“A refined carbohydrate plus a refined oil, this is every snack food that has ever existed…and this food, when you have the combination of refined carbohydrate and refined oil, it creates a huge area under the curve. The fat slows down digestion, but you still have the refined carbohydrate in your system so your body is processing it for a long time…[T]hese sort of meals lead to a massive area under the curve because your body is processing this huge load of carbohydrates/glucose and it’s stressful on the cell and the mitochondria.” 

When Kara refers to the “area under the curve”, she is referring to the amount of time that your body is in a state of high blood glucose.

When you consume a meal that is high in the “Trifecta” (high-fat + high-carb + high calorie) late at night, your glucose readings will be elevated into the morning. Instead of quickly clearing the glucose, your body spends hours and hours in a high-glucose state, which sets you up for high readings in the morning.

When you ate the night before

In addition to what you eat, you also need to consider when you eat.

Eating late into the night can cause your morning glucose values to be high. Your cells are not as sensitive to insulin later at night, which can cause a higher and more prolonged glucose response to meals eaten late. 

A 2017 study showed that shifting one’s eating window from 8am-7pm to 12pm-11pm decreased fat oxidation and increased glucose oxidation. In other words, participants were burning less body fat and relying more on glucose for fuel. Since glucose stores are limited in the body, this meant their bodies had to produce more glucose to manage blood levels. Not good!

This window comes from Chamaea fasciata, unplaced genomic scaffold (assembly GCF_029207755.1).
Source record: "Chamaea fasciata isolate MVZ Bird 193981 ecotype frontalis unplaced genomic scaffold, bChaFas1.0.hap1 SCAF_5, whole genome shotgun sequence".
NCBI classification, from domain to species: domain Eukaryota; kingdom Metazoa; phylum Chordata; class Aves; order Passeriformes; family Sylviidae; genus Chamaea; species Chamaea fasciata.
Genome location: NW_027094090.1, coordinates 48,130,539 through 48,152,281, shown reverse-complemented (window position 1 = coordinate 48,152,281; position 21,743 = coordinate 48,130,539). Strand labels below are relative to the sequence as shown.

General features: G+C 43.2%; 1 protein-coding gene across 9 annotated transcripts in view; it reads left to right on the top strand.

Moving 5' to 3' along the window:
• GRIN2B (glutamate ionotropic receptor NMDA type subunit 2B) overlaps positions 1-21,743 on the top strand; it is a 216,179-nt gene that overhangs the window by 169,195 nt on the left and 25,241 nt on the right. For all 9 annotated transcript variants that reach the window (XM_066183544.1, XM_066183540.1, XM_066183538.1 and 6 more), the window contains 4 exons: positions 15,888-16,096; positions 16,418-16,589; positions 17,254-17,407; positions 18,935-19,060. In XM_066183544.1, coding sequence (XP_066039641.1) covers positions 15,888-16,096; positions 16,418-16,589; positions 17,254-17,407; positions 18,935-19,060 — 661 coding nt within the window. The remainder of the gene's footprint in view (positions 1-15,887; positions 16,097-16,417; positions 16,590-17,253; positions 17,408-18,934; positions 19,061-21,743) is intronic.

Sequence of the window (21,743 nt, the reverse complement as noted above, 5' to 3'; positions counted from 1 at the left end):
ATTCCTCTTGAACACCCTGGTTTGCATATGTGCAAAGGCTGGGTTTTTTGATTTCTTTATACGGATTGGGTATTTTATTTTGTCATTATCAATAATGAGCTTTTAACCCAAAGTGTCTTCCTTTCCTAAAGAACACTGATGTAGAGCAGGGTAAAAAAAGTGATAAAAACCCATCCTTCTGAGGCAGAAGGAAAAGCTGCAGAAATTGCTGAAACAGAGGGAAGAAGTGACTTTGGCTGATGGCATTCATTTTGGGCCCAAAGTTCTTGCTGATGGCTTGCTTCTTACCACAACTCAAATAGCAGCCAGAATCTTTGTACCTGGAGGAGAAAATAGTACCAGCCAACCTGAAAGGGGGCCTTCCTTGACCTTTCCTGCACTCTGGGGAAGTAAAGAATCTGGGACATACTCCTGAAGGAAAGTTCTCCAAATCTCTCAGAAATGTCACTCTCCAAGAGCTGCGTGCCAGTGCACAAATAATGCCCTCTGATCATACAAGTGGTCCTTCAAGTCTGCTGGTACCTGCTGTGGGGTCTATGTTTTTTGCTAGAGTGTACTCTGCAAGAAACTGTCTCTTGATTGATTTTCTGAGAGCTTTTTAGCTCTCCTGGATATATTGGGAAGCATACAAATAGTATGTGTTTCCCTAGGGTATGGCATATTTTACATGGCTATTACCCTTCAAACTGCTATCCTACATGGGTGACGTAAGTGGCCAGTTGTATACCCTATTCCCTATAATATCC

Conversely, another study in 2019 showed that compressing the eating window to the first half of the day significantly improved glucose response and had beneficial effects on fat metabolism and circadian rhythm. The participants ate the same amount of calories, but by simply shifting when they ate them, they were able to positively influence a number of biomarkers.

High stress levels

The phrase “don’t be so stressed” can feel like a bit of a cliché. But like most clichés, it contains a significant kernel of truth. 

The underlying physiological response to stress goes back over 500 million years. The stress response appears to have evolved because it provided a survival advantage in situations that were life-or-death. If your body needs energy right now to escape a threat, then relying on your digestive system is insufficient. You need a system that will liberate energy stores immediately.